The increasing number of injuries in the camp are due to excessive force documented by the UN. In 2015, there were 84 incursions by Israeli security forces, 57 injuries (21 were minors), 44 arrests (including 13 minors), and one fatality with the death of a minor.

Walking through the alleys and narrow streets of Aida, it is common to hear stories about men and boys taken from their homes by Israeli security forces.

“We’re always afraid of our sons being taken by Israeli army. I never leave them alone. It is normal for the Israeli soldiers to take kids. It’s a scary life,” Sumayah Asad, a 40-year-old mother of six, told IPS.

It was a Friday morning, a sacred day for the Muslims, and she was handing out chocolates and sweets as gifts to whoever passed in front of her house. Asad said she was celebrating her 12-year-old son’s release after five days in detention.

“I’m happy now to see my son released from the Israeli occupation. Soldiers came to my house at three in the morning and caught my boy. They let him out after discovering he hadn’t done anything. Kids should be playing or be in the school, not in jail,” she said.

Although not everyone agrees that coexistence is possible among Jews and Palestinians, Munther Amira, 45, who was born in Aida and whose family came from the village Dier Aban (South Jerusalem), remains optimistic that peaceful change can be achieved.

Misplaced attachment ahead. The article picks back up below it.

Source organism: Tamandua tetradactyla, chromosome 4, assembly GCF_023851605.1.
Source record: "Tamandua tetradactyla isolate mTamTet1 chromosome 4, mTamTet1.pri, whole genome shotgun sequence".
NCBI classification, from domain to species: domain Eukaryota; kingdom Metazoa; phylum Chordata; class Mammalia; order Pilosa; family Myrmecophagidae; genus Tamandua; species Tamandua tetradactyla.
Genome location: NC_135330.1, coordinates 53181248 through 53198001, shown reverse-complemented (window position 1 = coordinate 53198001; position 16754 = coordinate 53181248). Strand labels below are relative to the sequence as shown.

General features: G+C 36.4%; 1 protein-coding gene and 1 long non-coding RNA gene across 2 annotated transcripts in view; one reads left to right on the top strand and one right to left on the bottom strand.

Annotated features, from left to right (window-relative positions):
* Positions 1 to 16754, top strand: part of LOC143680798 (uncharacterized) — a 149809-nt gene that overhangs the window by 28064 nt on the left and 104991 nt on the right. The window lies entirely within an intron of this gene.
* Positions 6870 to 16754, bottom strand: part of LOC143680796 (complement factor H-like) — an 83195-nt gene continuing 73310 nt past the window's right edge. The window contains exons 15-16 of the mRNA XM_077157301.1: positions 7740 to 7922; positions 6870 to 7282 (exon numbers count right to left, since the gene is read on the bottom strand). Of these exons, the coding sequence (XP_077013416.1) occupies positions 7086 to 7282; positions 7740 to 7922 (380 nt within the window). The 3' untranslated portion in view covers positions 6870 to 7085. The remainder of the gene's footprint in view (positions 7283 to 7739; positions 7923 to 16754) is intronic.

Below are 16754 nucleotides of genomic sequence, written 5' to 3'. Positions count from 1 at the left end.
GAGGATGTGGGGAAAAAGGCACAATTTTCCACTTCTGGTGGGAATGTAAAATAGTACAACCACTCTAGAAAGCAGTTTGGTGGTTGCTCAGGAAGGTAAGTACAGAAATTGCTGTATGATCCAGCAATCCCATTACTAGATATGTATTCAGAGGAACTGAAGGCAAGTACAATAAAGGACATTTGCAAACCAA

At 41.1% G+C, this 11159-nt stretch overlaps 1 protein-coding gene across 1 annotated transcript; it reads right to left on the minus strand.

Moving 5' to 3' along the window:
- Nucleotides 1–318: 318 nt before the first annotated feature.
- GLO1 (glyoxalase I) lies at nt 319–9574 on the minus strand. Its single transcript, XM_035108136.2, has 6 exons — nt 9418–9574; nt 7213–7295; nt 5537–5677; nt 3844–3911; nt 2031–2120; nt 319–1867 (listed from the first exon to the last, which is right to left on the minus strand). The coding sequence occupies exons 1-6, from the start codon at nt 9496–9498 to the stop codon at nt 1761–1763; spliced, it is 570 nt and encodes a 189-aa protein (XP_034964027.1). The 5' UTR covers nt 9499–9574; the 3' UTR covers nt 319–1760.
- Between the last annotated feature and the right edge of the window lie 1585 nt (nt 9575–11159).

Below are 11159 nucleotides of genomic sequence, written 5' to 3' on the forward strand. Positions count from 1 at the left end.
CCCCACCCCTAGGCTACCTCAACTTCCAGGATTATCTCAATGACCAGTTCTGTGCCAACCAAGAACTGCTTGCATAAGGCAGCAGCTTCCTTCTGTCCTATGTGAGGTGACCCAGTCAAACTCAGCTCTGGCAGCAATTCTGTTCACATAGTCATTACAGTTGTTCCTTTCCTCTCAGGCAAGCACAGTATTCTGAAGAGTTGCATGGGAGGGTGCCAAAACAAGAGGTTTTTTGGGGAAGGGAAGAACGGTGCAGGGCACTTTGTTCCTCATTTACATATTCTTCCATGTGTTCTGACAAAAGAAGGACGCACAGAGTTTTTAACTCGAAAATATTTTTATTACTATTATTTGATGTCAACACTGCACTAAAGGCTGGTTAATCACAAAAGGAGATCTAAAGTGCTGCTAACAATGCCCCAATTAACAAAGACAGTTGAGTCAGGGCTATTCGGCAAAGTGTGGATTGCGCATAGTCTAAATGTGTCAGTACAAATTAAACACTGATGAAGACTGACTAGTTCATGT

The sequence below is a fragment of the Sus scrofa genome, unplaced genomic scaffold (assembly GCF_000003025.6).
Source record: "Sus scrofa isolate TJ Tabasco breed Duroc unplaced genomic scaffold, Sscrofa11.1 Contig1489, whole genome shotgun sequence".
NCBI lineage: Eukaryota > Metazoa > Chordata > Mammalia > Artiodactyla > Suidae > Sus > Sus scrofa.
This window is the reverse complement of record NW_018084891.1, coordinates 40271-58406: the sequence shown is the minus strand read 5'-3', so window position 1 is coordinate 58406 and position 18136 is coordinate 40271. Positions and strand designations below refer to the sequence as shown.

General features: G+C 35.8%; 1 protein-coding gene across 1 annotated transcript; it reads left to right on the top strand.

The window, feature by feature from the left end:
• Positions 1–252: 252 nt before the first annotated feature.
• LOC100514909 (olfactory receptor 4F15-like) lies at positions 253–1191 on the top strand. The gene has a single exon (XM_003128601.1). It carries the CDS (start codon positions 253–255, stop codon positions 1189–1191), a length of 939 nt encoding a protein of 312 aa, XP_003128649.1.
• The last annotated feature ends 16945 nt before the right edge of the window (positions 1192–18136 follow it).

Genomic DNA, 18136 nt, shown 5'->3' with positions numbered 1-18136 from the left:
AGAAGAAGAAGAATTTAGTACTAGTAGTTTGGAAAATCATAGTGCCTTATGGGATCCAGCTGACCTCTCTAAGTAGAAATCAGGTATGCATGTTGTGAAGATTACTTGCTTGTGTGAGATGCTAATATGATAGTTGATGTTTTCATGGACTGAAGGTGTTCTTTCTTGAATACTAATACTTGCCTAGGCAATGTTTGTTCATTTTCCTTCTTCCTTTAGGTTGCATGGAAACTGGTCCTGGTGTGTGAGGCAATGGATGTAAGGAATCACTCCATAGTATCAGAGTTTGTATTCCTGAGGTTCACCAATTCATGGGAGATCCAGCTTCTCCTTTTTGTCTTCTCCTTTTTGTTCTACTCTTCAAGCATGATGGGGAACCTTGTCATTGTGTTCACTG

“Yes, we can coexist. The idea of coexistence is based on human rights and should include our right of return. Here in Palestine, Christians and Muslims already live together. It’s difficult to develop a democracy under an occupation,” he told IPS.

Amira is an activist with the national Boycott, Divestment, Sanctions (BDS) campaign. In his opinion, boycotting Israeli products is a peaceful tool to bring pressure in order to reach into an agreement.

“We are under siege. We can’t import anything without the permission of the Israeli occupation. By boycotting Israeli products, we support the freedom of Palestine. It’s a non-violent tool against the occupation, if it’s done collectively, it’ll be very effective,” he suggested.